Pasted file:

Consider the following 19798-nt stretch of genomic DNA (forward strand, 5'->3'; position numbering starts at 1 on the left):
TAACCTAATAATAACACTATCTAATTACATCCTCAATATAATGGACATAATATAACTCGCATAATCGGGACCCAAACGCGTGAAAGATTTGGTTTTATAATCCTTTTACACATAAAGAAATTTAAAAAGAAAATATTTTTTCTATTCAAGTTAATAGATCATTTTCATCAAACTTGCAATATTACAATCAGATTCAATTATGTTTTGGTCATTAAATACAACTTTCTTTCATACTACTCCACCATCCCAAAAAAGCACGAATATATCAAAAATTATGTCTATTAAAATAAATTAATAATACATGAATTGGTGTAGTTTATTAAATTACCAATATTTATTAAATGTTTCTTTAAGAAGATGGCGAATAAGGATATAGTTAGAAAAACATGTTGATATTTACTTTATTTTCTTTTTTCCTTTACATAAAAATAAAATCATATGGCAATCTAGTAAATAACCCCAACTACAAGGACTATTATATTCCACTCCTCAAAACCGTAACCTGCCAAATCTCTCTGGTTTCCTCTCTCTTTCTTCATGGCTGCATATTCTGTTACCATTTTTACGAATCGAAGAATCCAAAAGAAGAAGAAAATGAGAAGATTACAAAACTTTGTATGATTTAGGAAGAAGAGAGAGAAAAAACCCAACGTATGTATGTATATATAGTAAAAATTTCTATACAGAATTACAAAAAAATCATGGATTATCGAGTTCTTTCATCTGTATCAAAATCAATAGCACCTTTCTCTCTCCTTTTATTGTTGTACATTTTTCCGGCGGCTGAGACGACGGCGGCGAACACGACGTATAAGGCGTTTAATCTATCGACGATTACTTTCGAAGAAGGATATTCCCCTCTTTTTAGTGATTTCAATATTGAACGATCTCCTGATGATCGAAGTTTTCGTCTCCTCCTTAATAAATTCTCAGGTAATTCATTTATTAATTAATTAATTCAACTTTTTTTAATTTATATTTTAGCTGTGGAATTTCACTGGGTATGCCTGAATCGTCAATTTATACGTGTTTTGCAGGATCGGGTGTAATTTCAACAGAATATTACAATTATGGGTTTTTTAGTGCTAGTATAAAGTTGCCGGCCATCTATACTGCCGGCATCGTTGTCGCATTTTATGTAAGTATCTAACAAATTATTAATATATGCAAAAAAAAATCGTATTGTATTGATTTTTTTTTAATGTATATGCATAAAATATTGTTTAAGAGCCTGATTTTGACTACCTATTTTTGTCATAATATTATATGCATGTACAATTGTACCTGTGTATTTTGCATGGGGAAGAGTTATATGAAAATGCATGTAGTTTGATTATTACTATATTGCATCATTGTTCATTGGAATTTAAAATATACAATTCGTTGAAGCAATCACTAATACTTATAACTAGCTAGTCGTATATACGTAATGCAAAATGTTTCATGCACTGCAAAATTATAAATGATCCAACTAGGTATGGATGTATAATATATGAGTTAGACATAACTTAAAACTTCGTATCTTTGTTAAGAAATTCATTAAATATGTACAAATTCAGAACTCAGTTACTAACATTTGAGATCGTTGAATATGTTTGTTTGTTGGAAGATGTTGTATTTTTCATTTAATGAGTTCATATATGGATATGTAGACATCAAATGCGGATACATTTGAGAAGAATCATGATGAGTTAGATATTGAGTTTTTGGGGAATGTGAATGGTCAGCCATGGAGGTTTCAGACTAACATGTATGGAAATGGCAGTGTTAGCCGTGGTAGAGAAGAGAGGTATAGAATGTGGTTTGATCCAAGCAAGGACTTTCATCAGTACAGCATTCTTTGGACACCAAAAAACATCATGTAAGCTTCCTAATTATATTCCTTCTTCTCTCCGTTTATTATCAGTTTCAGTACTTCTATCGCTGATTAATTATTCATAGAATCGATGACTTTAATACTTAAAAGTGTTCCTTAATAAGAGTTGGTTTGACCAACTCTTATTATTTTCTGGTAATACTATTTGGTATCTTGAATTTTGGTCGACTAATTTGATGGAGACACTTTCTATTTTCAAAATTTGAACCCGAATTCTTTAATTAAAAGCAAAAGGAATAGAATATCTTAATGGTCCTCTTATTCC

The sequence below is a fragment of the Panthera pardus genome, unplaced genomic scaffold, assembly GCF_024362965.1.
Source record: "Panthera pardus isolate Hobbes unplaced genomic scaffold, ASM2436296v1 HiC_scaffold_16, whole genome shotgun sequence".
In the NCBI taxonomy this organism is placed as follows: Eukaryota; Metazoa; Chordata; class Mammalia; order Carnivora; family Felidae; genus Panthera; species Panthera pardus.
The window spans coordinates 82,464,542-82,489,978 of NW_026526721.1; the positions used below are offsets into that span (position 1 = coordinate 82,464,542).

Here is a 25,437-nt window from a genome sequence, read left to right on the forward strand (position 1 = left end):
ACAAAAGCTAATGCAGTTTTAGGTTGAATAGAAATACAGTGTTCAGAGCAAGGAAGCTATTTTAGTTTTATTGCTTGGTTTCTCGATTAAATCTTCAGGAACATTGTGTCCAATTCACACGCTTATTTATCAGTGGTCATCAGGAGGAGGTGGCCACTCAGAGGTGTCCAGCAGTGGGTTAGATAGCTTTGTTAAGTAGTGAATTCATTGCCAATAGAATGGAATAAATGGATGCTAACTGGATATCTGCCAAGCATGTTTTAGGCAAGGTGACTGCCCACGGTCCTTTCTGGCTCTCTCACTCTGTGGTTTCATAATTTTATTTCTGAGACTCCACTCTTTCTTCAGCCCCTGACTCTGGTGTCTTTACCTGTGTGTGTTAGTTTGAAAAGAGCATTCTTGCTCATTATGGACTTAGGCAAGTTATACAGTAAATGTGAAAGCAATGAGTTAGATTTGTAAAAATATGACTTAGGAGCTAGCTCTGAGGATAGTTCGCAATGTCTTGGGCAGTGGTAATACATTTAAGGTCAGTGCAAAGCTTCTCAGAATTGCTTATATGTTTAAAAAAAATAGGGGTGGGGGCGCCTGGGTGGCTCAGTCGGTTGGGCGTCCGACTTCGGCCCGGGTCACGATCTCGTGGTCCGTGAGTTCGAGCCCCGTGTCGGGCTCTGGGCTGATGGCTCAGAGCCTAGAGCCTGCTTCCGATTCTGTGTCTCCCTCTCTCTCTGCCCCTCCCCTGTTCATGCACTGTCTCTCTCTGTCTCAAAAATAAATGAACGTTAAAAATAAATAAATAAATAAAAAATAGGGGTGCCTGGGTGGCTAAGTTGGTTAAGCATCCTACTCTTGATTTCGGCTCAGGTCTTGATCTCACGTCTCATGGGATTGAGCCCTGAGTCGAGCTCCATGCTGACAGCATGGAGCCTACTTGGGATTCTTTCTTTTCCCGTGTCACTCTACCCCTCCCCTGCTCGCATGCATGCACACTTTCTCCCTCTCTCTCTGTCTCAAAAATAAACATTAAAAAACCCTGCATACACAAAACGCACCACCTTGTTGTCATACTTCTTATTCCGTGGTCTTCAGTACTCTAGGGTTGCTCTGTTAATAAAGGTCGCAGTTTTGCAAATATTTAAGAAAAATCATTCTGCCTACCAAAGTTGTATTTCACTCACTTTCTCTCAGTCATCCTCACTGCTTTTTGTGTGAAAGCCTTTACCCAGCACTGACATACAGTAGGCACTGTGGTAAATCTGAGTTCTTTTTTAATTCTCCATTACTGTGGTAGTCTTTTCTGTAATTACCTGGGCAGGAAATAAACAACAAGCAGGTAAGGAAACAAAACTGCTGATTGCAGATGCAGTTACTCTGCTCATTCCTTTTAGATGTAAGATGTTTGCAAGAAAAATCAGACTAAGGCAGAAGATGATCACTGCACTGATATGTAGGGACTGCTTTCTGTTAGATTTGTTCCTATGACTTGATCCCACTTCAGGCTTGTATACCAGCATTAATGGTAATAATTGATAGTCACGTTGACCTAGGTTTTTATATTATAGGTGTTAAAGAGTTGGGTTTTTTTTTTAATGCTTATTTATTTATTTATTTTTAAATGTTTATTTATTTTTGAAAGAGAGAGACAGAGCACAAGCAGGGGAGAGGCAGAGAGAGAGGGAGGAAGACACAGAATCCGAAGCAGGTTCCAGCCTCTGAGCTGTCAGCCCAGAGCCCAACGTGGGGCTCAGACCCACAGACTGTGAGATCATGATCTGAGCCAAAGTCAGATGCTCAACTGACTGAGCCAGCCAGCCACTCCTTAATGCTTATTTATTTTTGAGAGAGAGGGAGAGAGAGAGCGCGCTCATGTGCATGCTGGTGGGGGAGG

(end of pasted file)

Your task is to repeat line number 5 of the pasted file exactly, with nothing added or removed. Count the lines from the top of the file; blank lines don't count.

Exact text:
In the NCBI taxonomy this organism is placed as follows: Eukaryota; Metazoa; Chordata; class Mammalia; order Carnivora; family Felidae; genus Panthera; species Panthera pardus.